From: Teeton
06-Jun-15
Thanks love to see that decoy also..

From: Medicinemann
06-Jun-15
Lou,

Were the antelope crossing by the dirtpile that is next to the fence?....about 4 posts down from the blind?

From: cityhunter
06-Jun-15
yes Jake over the years they did that My friend and i got into decoy wars !! . I found out a bedded doe is a great decoy on my first trip out to WY ,I was hunting a fence crossing had a herd come under a fence and feed in front of me no bucks just does /fawns , with a doe tag in pocket and never hunting lope i shot the first adult female. She stood in front of my blind and just bedded , from out of nowhere a buck comes in under the fence running to the bedded doe in front of me ! i was shocked to see he was sporting wood !! he tried to get her up to mount her but no luck she was near death. He would not leave her . I have both mounted on the wall . So when seeing that it was just common sense to use a bedded doe . its worked numerous times . We hunted a lot of fence crossings due to water being all over and always killed lopes on these setups .

From: Forest bows
06-Jun-15
pit blinds work better than pop ups on fence lines.

From: TD
07-Jun-15
Cool info. Funny that I had heard advice for sitting water that you not use a decoy. Guess at water they just feel (and are) very vulnerable. More open more relaxed?

07-Jun-15

TREESTANDWOLF's MOBILE embedded Photo
TREESTANDWOLF's MOBILE embedded Photo

One thing that really helped hunting this fence line was the top wire was tied down a bit, so when I positioned in the blind, I could shoot both sides. My shot ended up being on the opposite side as he stood waiting for the others to go under.

From: Teeton
07-Jun-15
Anyone ever have problems with cattle or sheep leaving ur blinds up if they're around.

From: Medicinemann
07-Jun-15
Lou,

Do you have a close up photo of your antelope decoy?

I really like the fact that it would be effective even if the water holes aren't effective due to rain.

Even as good as their eyesight is, it wasn't necessary to "grass in" (or "brush in") the blind a little bit....just to help it blend in a little bit better....?

Finding a spot where the top wire is low, or the bottom wire is high, coupled with a pronghorn doe decoy and a grassed in blind sounds like a reasonable method to try, even if the weather is not cooperating (i.e. too much precipitation).

I wonder if a solar powered fence charger could be used to keep livestock away....I have seen them used in grizzly camp ..... I probably wouldn't bother until livestock became an issue....but something to keep in mind.....

If antelope are approaching the fence from the downwind side, do they tend to scent check the blind from downwind before crossing the fence?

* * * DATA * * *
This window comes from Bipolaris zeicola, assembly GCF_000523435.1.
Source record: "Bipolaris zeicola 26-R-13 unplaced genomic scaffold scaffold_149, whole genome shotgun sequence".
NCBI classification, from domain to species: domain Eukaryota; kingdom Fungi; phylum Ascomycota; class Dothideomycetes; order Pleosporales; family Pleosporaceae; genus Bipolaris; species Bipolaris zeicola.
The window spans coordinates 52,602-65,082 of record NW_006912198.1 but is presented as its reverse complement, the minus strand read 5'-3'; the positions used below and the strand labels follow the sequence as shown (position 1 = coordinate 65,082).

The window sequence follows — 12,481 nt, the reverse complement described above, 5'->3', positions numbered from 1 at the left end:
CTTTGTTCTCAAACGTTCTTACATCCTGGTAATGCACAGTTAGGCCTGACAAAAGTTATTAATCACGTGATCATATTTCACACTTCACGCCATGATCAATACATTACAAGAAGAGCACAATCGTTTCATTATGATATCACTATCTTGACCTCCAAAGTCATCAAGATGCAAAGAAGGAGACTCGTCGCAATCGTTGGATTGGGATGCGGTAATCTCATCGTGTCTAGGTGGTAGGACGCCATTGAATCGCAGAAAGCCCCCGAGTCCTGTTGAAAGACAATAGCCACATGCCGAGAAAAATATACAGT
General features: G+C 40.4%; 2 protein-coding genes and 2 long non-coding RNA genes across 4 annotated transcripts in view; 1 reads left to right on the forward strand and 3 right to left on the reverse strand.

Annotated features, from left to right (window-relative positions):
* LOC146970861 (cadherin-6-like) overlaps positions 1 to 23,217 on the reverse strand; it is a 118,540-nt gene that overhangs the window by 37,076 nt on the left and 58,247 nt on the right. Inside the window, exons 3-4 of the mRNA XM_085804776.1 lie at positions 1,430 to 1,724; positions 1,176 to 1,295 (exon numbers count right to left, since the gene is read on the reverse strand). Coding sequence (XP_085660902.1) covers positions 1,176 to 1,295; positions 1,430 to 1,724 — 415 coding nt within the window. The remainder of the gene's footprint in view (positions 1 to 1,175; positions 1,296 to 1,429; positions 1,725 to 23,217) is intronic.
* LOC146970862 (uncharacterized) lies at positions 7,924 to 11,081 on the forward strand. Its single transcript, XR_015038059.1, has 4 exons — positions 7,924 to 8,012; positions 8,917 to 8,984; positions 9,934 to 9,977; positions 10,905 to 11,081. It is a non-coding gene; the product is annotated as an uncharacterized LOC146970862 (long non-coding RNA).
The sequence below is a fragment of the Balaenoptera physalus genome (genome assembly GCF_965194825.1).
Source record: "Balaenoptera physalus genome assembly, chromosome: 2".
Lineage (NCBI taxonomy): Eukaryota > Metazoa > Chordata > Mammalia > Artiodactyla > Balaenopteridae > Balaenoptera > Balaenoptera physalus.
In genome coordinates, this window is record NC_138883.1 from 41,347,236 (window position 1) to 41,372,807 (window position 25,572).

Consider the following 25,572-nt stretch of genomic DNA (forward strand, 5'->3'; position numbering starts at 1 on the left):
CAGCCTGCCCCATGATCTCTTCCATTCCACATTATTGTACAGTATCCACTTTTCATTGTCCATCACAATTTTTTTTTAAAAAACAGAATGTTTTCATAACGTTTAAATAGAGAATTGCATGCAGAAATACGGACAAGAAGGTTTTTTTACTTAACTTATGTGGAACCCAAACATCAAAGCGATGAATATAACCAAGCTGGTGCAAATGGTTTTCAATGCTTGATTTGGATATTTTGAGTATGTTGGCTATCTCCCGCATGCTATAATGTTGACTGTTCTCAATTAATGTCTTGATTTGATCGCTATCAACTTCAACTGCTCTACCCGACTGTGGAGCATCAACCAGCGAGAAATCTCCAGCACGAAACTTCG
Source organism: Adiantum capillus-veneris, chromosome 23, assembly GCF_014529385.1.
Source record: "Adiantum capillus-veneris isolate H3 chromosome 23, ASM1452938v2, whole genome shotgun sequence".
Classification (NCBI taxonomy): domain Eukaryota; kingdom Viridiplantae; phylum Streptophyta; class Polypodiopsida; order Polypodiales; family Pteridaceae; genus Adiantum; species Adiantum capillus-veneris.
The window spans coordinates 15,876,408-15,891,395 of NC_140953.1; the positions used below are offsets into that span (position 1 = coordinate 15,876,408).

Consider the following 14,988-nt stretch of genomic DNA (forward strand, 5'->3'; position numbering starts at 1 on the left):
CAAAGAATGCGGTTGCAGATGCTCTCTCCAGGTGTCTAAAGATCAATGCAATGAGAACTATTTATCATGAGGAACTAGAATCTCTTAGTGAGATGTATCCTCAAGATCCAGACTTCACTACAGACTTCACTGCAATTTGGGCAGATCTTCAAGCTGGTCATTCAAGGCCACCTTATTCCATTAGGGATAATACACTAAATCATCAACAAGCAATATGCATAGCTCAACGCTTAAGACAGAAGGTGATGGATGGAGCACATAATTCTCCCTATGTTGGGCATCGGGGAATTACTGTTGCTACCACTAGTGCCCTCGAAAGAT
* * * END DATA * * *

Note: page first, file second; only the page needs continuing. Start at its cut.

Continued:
From: cityhunter
09-Jun-15
Jake i never brushed them in !I once moved my blind by just lifting it and walking it to new spot and killed a buck that evening .Cows will piss stomp and poop on your blind esp by water , I use thin wire with big spikes in the ground , lope dont like moving objects in the wind it spooks them , I never worry about scent control when hunting lope , The adult lopes predator is extinct a cheetah in the Americas this is why they are so fast and great eyesight but never needed the use of there nose .

I often come out and chase cattle away i have noticed lope like to water without cows near

From: Teeton
09-Jun-15
The reason I asked about cattle/sheep is, I saw a tent in Colorado stomped down by cattle.. And since I got permission to hunt on a cattle/sheep ranch in Wyoming if I draw I don't want to come back in the morning and have my blinds flatted..

I have a friend that has cattle and can get the white fiberglass rods and the white fence ribbon and a few chargers for them. Do you think that the white rods, only be 4 on a blind with white ribbon fence will scare the lopes off??

I could paint the rods and maybe the ribbon fence brown or something.. Ed

From: cityhunter
09-Jun-15
ribbon fence if it moves in the wind the lope will not come in they dont like flapping blinds etc thats why i use wire and big spikes nailed deep ,,

I never use them flat type decoys in WY u can use them as a kite at best , winds bend them flapping in the wind totally useless .

From: Korey Wolfe
09-Jun-15

Korey Wolfe's embedded Photo
Korey Wolfe's embedded Photo
It has been my experience that the antelope will stop prior to crossing the fence, but after it has crossed the fence it will not stop for a shot.

Korey Wolfe

From: cityhunter
09-Jun-15
Jake my decoy was stolen at the ranch actually 2 of them . reddidoe makes a lope coy but i just used my doe and made ears and new paint job